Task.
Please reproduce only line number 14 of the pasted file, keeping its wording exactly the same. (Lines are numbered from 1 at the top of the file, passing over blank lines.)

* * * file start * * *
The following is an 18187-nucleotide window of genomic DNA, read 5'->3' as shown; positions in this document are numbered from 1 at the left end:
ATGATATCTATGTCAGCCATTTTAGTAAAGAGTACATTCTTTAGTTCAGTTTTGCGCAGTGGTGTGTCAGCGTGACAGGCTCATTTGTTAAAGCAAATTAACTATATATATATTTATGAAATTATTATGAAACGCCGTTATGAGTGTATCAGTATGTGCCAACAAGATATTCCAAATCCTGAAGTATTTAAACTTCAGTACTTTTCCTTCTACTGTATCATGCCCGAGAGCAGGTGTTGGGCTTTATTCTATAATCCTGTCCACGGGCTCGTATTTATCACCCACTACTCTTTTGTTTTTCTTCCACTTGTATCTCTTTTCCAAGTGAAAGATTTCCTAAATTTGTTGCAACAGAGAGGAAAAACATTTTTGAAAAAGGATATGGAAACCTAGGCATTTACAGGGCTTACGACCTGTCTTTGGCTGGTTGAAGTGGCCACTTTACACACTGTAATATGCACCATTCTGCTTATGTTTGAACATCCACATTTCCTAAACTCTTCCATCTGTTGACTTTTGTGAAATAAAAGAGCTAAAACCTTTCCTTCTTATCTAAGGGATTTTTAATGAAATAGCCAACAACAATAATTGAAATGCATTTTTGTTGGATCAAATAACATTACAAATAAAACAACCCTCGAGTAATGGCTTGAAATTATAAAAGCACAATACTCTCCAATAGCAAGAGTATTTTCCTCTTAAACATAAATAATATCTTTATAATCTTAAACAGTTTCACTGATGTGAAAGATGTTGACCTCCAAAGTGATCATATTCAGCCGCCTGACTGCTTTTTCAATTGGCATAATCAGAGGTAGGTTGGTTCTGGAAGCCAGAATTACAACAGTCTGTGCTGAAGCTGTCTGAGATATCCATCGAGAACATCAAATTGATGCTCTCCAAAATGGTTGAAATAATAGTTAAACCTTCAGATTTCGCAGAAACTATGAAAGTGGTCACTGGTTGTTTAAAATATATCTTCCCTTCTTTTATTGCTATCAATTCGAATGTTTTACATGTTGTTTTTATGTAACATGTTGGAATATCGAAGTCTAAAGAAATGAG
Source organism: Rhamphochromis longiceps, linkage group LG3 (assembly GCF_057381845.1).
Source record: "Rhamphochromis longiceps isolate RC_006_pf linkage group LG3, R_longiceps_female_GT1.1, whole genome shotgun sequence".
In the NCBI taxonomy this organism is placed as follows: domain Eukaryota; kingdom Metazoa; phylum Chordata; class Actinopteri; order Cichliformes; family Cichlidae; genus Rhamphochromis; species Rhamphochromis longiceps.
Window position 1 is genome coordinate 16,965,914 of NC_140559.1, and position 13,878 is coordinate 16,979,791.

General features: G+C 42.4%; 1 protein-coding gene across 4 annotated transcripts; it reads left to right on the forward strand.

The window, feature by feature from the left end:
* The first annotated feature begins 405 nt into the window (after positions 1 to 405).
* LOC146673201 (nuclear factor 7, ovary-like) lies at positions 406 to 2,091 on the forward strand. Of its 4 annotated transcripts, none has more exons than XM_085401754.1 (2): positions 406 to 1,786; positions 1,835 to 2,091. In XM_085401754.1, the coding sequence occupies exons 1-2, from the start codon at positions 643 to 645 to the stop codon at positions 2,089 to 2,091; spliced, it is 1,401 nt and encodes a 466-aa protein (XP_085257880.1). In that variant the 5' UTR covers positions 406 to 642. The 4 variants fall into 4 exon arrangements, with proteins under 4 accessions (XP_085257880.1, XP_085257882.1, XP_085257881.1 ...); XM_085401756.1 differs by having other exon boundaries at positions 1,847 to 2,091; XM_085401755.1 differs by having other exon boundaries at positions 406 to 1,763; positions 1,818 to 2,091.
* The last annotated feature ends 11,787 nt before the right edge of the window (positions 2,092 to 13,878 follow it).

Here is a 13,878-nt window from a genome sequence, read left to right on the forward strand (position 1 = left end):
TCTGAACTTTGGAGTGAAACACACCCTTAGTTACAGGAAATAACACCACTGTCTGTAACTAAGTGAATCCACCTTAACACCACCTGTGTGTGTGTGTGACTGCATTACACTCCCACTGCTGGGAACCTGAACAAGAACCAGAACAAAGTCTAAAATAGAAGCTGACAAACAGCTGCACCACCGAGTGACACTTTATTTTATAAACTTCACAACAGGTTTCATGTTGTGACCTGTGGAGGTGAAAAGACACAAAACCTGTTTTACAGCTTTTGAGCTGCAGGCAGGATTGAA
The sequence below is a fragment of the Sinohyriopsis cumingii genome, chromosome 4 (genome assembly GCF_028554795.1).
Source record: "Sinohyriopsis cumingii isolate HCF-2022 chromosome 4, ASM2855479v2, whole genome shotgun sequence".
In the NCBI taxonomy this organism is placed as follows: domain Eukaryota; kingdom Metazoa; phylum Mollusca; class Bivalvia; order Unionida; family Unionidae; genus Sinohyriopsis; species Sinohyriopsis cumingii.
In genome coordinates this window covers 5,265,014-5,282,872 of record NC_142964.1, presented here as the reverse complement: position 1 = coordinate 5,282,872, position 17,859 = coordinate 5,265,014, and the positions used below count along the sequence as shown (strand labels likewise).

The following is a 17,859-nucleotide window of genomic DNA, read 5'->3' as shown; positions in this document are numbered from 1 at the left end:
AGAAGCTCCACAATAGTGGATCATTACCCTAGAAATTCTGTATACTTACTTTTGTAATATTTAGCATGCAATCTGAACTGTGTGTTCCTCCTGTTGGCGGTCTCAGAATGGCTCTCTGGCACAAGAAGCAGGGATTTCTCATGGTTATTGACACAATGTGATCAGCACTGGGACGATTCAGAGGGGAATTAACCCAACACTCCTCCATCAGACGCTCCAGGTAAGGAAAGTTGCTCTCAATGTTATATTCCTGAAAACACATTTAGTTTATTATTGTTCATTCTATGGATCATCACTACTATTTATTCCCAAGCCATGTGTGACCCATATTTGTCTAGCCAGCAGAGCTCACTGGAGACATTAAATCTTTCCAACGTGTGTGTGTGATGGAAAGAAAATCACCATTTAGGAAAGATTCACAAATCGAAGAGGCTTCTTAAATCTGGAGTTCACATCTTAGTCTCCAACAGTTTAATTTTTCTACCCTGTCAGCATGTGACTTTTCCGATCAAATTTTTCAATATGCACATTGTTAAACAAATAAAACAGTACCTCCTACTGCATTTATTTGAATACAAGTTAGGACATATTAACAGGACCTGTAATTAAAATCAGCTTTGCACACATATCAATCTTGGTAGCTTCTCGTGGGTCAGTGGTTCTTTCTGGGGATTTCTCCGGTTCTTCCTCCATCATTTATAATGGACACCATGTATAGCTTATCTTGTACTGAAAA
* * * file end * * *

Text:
The sequence below is a fragment of the Sinohyriopsis cumingii genome, chromosome 4 (genome assembly GCF_028554795.1).